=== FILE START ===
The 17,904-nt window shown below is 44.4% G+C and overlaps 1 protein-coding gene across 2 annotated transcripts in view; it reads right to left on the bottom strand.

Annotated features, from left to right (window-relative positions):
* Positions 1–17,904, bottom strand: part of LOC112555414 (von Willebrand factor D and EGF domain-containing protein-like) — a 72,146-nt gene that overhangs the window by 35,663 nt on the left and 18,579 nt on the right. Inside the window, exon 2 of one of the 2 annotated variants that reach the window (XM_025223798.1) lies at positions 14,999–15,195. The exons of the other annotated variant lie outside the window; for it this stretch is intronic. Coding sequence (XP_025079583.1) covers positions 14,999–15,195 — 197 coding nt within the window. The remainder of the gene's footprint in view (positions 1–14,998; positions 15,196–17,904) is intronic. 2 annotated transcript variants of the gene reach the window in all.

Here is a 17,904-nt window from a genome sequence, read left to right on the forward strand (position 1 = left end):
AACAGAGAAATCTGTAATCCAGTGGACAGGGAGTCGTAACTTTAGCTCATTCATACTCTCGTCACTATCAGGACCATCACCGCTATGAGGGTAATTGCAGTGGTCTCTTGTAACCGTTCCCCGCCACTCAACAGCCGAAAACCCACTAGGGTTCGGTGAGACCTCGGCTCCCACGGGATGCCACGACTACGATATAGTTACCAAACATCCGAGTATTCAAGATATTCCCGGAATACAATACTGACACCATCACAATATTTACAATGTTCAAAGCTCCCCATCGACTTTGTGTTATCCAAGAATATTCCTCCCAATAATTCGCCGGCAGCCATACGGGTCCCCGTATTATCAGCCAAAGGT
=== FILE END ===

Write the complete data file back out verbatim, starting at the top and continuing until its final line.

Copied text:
The 17,904-nt window shown below is 44.4% G+C and overlaps 1 protein-coding gene across 2 annotated transcripts in view; it reads right to left on the bottom strand.

Annotated features, from left to right (window-relative positions):
* Positions 1–17,904, bottom strand: part of LOC112555414 (von Willebrand factor D and EGF domain-containing protein-like) — a 72,146-nt gene that overhangs the window by 35,663 nt on the left and 18,579 nt on the right. Inside the window, exon 2 of one of the 2 annotated variants that reach the window (XM_025223798.1) lies at positions 14,999–15,195. The exons of the other annotated variant lie outside the window; for it this stretch is intronic. Coding sequence (XP_025079583.1) covers positions 14,999–15,195 — 197 coding nt within the window. The remainder of the gene's footprint in view (positions 1–14,998; positions 15,196–17,904) is intronic. 2 annotated transcript variants of the gene reach the window in all.

Here is a 17,904-nt window from a genome sequence, read left to right on the forward strand (position 1 = left end):
AACAGAGAAATCTGTAATCCAGTGGACAGGGAGTCGTAACTTTAGCTCATTCATACTCTCGTCACTATCAGGACCATCACCGCTATGAGGGTAATTGCAGTGGTCTCTTGTAACCGTTCCCCGCCACTCAACAGCCGAAAACCCACTAGGGTTCGGTGAGACCTCGGCTCCCACGGGATGCCACGACTACGATATAGTTACCAAACATCCGAGTATTCAAGATATTCCCGGAATACAATACTGACACCATCACAATATTTACAATGTTCAAAGCTCCCCATCGACTTTGTGTTATCCAAGAATATTCCTCCCAATAATTCGCCGGCAGCCATACGGGTCCCCGTATTATCAGCCAAAGGT